- I don’t think anything gives your life joy and meaning. I think your life simply has joy and meaning. The love for my children, the love for my parents and the love for my friends is the end in itself. The meaning is life. – Penn Jillette, illusionist
The differences between how atheists express such values and how theists express them are apparent—the emphasis on curiosity for example, on relishing the unknown and the process of discovery; the fact that mortality gives a special emphasis or urgency to the life well lived; the notion that our continuity with other species creates a special kinship and compassion toward them. But in the end, it is the similarities that are the most striking. As writer Nica Lalli put it, “All the terms that describe people’s beliefs are nothing more than labels. Once we determine someone ‘is’ some religion—or no religion—we move on, thinking we know all about them. But what do we ever know from one word, whether it is Catholic, Protestant, Jewish, or atheist? We know nothing.”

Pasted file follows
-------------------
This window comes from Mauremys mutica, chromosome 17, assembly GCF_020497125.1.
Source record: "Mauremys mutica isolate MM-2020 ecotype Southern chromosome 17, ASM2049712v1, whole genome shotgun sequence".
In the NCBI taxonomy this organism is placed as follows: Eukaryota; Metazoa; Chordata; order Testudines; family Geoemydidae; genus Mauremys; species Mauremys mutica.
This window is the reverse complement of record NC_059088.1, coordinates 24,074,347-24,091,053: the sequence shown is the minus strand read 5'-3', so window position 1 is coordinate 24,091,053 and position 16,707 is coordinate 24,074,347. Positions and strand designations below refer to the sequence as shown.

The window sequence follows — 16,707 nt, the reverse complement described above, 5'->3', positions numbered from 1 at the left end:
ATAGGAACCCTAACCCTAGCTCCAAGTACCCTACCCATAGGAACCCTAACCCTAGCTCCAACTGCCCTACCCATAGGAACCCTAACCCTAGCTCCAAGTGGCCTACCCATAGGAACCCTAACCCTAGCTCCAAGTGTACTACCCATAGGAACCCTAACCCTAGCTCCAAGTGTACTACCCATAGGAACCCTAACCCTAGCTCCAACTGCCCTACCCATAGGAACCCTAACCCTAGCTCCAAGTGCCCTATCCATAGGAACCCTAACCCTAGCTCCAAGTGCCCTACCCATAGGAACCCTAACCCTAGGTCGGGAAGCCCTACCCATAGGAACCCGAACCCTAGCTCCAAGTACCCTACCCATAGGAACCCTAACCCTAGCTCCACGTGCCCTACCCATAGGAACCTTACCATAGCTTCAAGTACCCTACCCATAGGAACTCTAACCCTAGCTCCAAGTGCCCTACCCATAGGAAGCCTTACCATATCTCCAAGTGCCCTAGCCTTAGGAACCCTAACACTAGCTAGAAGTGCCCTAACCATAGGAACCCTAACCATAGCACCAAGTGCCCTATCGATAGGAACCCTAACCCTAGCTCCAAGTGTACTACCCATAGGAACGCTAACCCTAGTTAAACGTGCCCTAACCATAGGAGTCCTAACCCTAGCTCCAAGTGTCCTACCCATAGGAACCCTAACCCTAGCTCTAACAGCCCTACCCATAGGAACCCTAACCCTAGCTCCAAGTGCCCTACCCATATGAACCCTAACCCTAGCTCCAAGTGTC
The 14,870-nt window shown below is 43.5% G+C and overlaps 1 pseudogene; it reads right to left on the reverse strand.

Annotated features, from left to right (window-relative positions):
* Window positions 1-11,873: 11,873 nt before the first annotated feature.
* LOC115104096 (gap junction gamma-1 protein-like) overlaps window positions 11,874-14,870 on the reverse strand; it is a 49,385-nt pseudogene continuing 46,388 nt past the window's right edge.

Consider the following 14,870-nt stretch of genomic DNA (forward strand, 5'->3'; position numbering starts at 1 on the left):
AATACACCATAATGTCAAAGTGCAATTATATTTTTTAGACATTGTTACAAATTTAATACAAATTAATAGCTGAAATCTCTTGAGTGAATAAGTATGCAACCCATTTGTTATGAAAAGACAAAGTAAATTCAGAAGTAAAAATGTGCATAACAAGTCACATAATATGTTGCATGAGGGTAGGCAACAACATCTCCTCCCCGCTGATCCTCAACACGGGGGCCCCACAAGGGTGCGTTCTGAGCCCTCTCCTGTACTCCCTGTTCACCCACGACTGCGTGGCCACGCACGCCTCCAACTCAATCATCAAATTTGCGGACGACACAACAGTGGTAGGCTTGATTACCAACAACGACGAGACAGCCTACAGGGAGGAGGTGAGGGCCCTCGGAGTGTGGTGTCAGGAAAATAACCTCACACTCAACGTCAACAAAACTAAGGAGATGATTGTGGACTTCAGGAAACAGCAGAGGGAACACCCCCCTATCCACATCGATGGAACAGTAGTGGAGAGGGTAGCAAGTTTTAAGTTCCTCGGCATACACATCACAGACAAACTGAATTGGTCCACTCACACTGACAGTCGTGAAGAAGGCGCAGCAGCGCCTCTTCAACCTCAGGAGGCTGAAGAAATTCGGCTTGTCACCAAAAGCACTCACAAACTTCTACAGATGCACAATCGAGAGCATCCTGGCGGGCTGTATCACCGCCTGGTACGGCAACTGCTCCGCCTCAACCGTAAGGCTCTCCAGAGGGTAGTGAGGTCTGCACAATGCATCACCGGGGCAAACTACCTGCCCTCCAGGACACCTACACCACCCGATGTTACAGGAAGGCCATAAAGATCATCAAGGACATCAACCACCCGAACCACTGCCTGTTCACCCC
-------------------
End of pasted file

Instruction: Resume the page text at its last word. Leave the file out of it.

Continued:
The atheists who gave voice to their deepest values in their interviews with Chris Johnson included people from an array of professions and cultures, as does the community of life itself. Ironically, it may be the words of a comedienne that best tie it all together:
Stand-up comedy has immersed me in the soup of human diversity. I have met people from many cultures, ethnicities, nationalities, economic backgrounds, and houses (we can’t all be from Gryffindor, now can we?). And while our differences are way funnier than our similarities, it is the latter that are most important. – Leighann Lord